Abstract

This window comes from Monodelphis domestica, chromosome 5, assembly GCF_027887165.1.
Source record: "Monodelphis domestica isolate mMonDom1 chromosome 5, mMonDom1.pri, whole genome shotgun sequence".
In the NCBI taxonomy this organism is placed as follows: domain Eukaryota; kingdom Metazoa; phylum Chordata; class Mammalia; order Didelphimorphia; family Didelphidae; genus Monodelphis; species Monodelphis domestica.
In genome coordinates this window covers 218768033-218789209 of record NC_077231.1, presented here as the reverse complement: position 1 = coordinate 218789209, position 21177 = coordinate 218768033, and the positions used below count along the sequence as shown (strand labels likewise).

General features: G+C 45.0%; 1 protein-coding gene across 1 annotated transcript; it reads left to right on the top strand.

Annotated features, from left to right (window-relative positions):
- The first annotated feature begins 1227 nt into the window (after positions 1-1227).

This paper investigates the leave-out strategy of instruments by using the leave-out community ratio of household access to in-yard water sources and community water infrastructure as instruments for hours in fetching water time, and the data on disease symptoms. The results show that community-level access to clean water is significantly associated with both water-relevant and irrelevant disease symptoms, which suggests that the correlation between community-level access to clean water and child health is at least partially due to endogenous project placement potentially with respect to unobserved community wealth. The paper concludes that the OLS estimates have a potential endogeneity bias problem and that IV estimates under this strategy is subject to endogenous project placement and is not valid. A policy implication of this study is that careful attention should be paid to both self-selection and endogenous project placement in studying the effect of water accessibility on child health.